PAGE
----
The demographic health survey shows that 10 percent of households have an improved, not shared sanitation facility while one in every 5 households have no sanitation facility. About 40 percent of infant deaths in Sierra Leone have to do with water borne diseases and sanitation.
“More than 7 in 10 women report having at least one problem accessing health care for themselves. Two thirds of women were concerned about getting money for treatment. About 40 percent of women were concerned about distance to the health facility,” according to the Demographic Health Survey report.
Those financially strong can pay for healthcare in private hospitals but the vast majority depends on public run facilities. Many of the public-run health facilities have several concerns to address and Ebola has overshadowed all other health issues.
The Ministry of Health and Sanitation runs Sierra Leone’s healthcare system with the minister Dr. Abu Bakarr Fofanah as the political head. He is assisted by two deputies. The technical head is the chief medical officer and Dr. Brima Kargbo is holding that position at the moment.
There is a huge challenge with health governance, Victor Koroma said. Senior doctors in the health ministry are heading programmes leaving junior doctors to handle their traditional role to take care of sick people. “All senior doctors are managers and directors of projects. Every project has its own account and they are all signatories,” he said.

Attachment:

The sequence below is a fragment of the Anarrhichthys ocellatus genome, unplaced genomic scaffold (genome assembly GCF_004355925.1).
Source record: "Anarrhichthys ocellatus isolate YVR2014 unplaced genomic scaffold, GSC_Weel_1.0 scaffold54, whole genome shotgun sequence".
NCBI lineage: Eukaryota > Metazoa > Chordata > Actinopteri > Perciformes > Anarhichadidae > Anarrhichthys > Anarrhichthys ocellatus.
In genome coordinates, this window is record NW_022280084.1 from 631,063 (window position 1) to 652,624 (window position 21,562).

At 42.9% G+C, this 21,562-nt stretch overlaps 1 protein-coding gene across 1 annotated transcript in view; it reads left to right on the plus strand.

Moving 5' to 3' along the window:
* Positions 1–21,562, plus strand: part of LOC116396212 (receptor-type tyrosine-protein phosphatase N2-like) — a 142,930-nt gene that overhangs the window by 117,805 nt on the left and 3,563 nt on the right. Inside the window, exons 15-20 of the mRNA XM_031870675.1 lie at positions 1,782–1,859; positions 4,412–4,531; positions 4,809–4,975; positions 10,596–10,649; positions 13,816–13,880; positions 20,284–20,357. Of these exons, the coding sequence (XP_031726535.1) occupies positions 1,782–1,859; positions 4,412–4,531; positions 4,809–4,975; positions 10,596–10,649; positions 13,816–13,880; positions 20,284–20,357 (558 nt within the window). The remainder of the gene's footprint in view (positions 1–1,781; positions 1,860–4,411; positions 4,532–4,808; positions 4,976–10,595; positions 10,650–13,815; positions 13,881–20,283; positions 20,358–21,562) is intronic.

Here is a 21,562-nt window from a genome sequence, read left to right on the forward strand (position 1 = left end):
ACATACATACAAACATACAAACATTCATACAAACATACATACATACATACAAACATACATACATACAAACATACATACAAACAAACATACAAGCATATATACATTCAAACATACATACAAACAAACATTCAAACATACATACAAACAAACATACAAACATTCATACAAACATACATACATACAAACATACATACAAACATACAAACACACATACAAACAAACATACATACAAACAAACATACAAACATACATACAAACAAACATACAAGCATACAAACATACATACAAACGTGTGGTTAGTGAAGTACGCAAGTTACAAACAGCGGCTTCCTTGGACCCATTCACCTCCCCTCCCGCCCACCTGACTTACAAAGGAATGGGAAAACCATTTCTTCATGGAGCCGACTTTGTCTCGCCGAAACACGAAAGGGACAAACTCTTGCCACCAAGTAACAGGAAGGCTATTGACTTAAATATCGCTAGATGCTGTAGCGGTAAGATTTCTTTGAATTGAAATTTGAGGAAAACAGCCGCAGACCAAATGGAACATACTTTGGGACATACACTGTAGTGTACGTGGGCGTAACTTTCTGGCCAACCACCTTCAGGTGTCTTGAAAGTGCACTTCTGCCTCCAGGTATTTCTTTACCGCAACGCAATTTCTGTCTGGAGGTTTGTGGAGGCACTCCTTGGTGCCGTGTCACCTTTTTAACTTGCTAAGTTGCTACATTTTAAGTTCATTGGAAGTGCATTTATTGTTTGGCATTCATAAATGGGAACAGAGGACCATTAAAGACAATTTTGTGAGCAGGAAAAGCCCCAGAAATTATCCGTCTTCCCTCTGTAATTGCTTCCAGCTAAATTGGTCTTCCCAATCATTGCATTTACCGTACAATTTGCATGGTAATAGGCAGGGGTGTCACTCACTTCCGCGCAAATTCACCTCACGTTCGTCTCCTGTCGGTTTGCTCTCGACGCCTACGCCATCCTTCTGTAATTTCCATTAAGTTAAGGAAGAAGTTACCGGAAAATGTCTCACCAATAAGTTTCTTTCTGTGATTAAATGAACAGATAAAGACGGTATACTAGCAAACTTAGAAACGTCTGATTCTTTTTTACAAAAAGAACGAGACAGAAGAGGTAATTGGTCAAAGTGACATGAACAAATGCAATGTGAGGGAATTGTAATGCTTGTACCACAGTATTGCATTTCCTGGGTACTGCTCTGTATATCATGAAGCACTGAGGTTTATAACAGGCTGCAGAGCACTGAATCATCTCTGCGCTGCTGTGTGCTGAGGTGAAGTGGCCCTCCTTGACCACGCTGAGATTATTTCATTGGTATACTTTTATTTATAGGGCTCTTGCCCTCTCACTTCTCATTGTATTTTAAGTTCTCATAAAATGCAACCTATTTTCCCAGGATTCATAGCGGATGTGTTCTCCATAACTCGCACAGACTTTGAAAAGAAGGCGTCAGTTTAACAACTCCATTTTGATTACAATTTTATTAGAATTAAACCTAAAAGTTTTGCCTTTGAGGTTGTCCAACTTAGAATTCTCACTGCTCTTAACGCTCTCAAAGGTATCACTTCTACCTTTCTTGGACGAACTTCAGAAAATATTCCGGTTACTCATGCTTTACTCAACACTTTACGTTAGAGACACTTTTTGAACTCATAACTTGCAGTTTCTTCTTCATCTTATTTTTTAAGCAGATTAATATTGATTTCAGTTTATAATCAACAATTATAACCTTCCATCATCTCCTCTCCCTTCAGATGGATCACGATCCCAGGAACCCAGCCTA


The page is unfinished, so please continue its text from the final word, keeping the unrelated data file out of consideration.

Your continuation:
“Let doctors go back to their traditional work of treating patients and government employs managers to man the programmes,” Victor Koroma stressed.
But the programmes for malaria, polio etc are where the money is and therefore require a strong sense of integrity to leave the air-conditioned office with a cheque book in pocket to going into the operating theatre and keep the oath of saving humanity.
“Before the Ebola outbreak as we know, we had seen tremendous improvement but this was not enough for us to be able to achieve the Millennium Development Goals which says we should have reduced maternal deaths by two third,” Dr, Sas Kargbo said in an interview in Freetown on December 18.
Sierra Leone is therefore a long way off from saving more pregnant women and babies.
This report was produced by Silas Gbandia, with support from Partners for Democratic Change and from the Institute for War&PeaceReporting. It is part of the Access Nigeria/ Sierra Leone program funded by the US Department of State’s Bureau of International Narcotics and Law Enforcement.